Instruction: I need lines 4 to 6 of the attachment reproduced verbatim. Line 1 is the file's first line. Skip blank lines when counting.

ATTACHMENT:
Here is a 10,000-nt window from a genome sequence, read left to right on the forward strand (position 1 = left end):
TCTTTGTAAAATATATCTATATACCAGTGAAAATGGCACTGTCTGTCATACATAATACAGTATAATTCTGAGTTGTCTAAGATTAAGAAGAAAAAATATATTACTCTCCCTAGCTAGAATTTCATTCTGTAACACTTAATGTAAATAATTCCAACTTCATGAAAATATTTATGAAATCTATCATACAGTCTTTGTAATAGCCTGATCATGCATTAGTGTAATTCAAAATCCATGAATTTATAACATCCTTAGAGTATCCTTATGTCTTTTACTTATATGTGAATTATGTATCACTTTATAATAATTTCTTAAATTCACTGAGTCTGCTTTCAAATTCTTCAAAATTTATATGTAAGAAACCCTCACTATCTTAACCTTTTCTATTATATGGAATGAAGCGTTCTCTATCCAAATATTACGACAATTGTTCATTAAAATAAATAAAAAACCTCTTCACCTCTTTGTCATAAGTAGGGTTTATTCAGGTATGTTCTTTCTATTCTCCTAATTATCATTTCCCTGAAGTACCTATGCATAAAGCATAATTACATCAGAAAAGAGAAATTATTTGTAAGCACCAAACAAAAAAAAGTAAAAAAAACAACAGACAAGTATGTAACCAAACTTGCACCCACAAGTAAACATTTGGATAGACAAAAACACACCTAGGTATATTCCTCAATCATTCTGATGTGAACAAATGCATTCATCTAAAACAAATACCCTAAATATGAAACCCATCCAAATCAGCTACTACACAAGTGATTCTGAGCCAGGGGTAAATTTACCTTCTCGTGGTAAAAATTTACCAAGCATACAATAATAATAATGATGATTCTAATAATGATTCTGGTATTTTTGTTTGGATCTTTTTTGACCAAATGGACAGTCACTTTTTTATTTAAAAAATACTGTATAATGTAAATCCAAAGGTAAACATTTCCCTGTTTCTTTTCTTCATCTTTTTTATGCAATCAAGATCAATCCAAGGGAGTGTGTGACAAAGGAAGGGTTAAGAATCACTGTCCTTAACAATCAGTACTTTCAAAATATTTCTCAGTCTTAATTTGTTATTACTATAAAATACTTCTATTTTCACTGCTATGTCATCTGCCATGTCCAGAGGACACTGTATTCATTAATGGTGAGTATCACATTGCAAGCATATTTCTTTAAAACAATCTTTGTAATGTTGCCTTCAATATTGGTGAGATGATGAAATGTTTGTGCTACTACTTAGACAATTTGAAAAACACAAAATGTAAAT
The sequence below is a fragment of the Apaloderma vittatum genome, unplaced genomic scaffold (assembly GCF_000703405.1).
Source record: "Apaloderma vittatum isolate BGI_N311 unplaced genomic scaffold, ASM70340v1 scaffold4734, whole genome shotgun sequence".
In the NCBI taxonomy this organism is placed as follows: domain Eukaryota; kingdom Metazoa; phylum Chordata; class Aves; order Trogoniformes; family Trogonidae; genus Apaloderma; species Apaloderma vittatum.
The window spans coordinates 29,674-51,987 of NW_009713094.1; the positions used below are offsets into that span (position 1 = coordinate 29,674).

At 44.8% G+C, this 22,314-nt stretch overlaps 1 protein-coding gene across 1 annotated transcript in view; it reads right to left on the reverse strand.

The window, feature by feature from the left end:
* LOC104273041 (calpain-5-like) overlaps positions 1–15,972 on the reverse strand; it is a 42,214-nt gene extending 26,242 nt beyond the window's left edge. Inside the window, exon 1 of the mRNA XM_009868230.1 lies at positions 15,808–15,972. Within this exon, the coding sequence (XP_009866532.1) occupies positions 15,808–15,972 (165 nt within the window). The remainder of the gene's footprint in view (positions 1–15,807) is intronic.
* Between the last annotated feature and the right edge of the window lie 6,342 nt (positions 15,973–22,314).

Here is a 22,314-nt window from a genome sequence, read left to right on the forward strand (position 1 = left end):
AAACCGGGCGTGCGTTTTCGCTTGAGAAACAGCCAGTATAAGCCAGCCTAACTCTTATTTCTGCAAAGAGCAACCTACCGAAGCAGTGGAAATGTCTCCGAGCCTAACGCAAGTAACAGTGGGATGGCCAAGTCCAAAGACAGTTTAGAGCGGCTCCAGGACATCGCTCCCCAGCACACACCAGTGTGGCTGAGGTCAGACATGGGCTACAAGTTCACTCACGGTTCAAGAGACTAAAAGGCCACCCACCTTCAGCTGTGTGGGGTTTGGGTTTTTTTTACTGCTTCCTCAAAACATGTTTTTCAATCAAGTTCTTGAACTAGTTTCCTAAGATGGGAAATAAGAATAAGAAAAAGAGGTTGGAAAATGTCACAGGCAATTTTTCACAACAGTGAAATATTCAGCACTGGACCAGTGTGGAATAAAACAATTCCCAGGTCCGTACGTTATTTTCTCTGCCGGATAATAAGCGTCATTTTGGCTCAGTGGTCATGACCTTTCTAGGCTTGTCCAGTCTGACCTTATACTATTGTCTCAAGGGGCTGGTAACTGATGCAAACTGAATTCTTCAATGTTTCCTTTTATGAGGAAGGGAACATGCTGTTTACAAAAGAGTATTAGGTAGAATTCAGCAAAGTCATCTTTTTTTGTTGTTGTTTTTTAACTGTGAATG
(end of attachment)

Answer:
Source record: "Apaloderma vittatum isolate BGI_N311 unplaced genomic scaffold, ASM70340v1 scaffold4734, whole genome shotgun sequence".
In the NCBI taxonomy this organism is placed as follows: domain Eukaryota; kingdom Metazoa; phylum Chordata; class Aves; order Trogoniformes; family Trogonidae; genus Apaloderma; species Apaloderma vittatum.
The window spans coordinates 29,674-51,987 of NW_009713094.1; the positions used below are offsets into that span (position 1 = coordinate 29,674).